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Time to change

Mental health problems are common but nearly 9 out of 10 people who experience them say they face stigma and discrimination as a result. This can be even worse than the symptoms themselves.

We support Time to Change, which is England’s biggest programme to challenge mental health stigma and discrimination.

Read Kathy’s story to understand how stigma can affect people living with conditions like depression, bipolar disorder or anxiety disorders and how conversations about mental health can help strengthen friendships, aid recovery, break down stereotypes and take the stigma out of something that affects many of us.

Kathy’s story

Advocacy Focus Volunteer Peer Advocate Kathy talks about her own experience of mental health problems and how that motivated her to volunteer so she could help others to understand and access their rights.

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“I first came across Advocacy Focus when I was sectioned under the Mental Health Act myself. This was back in 2007 and I had never even heard of advocacy before and what the service can offer to people in my position.

I saw an Advocacy Focus leaflet while I was on the ward and put it in my bag to look at later. I was in a bad way at the time and didn’t actually put myself forward for help right then, but something rang a bell with me when it talked about volunteering and I vowed to myself that I would get involved in some way to help others when I was feeling better.

Looking back I have suffered with mental health problems since my early twenties and my first bad episode was when I was working as a travel rep in Spain where I became very obsessive and delusional. I was treated in a Spanish hospital for a while, but ended up being flown back to the UK with a mental health nurse – so this has been going on for a long time.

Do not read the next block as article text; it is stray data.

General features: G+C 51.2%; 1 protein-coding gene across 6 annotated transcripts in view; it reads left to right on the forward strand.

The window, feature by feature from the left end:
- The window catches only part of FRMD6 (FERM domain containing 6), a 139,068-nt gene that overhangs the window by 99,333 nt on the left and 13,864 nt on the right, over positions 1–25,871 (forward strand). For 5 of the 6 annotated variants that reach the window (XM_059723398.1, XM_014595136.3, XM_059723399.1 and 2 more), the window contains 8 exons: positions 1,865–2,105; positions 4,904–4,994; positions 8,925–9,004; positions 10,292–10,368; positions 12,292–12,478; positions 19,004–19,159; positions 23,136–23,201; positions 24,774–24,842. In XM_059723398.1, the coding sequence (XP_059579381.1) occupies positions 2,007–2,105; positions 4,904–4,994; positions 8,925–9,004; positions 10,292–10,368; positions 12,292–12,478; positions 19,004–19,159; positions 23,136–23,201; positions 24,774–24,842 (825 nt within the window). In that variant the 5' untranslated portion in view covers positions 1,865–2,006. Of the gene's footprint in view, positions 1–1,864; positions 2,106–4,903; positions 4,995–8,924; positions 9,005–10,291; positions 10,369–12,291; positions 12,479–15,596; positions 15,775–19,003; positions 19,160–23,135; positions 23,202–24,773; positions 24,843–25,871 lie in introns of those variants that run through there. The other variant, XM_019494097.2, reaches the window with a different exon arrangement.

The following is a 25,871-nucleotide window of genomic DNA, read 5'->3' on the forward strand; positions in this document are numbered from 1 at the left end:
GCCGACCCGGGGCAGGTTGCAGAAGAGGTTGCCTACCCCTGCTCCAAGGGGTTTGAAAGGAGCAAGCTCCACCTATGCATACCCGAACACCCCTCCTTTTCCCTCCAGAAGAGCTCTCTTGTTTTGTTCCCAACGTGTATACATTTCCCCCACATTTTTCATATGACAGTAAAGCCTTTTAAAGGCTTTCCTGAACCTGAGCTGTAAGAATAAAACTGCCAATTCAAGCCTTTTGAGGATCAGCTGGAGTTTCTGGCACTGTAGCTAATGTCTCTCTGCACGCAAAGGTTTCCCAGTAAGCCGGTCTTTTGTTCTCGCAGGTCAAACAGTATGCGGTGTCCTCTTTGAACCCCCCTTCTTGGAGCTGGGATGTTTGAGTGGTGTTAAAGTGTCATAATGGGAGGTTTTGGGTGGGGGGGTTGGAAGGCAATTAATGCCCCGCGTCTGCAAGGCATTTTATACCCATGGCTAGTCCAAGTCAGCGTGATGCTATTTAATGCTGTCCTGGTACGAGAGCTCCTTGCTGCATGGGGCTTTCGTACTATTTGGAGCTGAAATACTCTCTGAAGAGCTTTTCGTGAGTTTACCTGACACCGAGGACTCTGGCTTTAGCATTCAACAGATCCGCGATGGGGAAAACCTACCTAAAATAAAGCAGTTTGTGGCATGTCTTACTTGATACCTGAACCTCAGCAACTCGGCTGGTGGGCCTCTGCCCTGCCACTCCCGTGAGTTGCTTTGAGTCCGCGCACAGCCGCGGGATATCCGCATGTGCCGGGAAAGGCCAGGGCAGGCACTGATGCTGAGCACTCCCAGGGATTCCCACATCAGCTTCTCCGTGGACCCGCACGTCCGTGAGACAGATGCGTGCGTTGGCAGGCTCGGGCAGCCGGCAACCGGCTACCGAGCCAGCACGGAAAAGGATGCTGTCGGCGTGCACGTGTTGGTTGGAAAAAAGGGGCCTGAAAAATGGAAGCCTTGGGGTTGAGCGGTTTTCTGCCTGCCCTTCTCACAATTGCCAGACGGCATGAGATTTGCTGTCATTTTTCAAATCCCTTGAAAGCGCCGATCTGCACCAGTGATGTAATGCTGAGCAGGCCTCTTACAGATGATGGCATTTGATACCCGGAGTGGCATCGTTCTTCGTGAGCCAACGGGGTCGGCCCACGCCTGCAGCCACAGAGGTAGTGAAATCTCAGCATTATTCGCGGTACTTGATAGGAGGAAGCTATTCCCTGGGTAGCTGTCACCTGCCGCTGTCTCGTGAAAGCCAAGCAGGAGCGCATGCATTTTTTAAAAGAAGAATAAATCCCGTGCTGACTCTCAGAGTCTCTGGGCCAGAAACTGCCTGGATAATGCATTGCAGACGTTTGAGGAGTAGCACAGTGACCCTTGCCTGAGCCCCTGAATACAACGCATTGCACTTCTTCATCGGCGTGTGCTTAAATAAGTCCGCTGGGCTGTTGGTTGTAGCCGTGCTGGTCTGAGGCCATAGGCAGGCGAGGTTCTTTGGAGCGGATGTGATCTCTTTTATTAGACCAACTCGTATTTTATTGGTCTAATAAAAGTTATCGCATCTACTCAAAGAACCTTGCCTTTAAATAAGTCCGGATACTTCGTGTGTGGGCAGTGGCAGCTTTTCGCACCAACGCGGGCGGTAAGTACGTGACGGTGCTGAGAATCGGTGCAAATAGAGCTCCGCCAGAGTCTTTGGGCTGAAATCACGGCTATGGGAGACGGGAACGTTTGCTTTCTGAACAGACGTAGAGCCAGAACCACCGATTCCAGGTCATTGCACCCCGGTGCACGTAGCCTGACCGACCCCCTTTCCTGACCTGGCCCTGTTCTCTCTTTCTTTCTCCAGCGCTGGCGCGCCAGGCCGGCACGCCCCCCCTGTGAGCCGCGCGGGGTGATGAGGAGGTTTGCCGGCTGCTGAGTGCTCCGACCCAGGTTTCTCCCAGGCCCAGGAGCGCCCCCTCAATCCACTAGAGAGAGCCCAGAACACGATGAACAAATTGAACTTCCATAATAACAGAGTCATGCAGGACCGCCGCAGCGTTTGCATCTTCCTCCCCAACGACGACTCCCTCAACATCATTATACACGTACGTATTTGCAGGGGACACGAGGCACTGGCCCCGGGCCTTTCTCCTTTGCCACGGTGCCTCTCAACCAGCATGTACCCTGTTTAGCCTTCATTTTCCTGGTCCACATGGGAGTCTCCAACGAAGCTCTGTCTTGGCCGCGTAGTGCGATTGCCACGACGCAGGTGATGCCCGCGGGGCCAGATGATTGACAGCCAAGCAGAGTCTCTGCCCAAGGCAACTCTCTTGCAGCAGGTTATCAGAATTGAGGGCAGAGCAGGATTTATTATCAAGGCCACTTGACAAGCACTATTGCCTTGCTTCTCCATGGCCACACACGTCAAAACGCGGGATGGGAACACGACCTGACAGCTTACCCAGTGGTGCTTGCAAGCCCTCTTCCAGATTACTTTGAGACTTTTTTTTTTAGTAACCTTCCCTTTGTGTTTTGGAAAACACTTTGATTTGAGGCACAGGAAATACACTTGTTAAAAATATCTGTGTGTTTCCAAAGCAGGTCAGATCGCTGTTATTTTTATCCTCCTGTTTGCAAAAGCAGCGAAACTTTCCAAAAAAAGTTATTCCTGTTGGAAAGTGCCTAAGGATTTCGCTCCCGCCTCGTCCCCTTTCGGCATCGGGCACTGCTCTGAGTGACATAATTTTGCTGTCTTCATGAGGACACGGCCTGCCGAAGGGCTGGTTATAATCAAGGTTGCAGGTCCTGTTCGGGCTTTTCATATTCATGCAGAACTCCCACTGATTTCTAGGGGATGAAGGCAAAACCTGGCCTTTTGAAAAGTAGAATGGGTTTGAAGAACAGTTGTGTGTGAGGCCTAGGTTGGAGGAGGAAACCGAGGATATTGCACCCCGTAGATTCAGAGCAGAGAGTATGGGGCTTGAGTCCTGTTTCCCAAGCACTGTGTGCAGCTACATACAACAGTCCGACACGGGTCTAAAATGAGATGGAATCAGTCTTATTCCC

I struggled on with my illness for a number of years, battling through misdiagnoses and the wrong medication and all the agonies that go with that but it wasn’t until I had my third son in 2007 that I got so bad I had to be sectioned and was finally diagnosed with bipolar disorder.

When you are suffering with mental health problems it feels like you become invisible and no one listens to you, it’s as if, just because you are mentally ill at the time, you are written off and no one takes your opinion seriously or even asks your opinion.

In my case shortly after being discharged I was faced with a tribunal to fight for incapacity benefits. Although I was feeling better than I did while I was under section, I was still in no fit state to deal with the tribunal panel and just panicked in the meeting. Luckily I had someone from Welfare Rights there with me as well as my husband and they were able to help me to understand what was going on and to ensure that I got what I was entitled to.

My family have been really supportive throughout my battles with this horrendous illness but there is only so much that they can help me with as working out social care and mental health systems can be a minefield.

I really do feel that if I had reached out to get advocacy support back in 2007 it would have made life a lot easier for both me and my family and that’s why I feel really passionate about being able to offer support to other people with mental health problems through my volunteering work at Advocacy Focus.

The first time I got positive feedback from a service user I had been to see I can’t tell you how much it moved me – it was a real boost to my confidence to think that I could actually help someone else and that’s not a feeling I’ve been used to in recent years. It really has changed my life.”


Recent Events

MENTAL Health was the workplace topic of conversation at the ‘Tea and Talk’ event held by Advocacy Focus on National ‘Time to Talk’ Day. The two-hour, lunchtime event was held for staff and volunteers to mark the annual nation-wide push to get people talking more openly about mental heath. ‘Time to Talk’ Day is organised by Time to Change, the campaign to change how we all think and act about mental health and clocked up 20,551 conversations about mental health on 2nd February, 2017.

Advocacy Focus, as a organisation that advocates for individuals with mental health issues firmly believes that mental health should be discussed as freely as physical health. The ‘Tea and Talk’ session was a chance to offer a safe and informal space for the team to open up about mental health and to learn about the support available to them. [/expand]


Other useful links and resources


For more information on Time to Change, please visit the website at http://www.time-to-change.org.uk/


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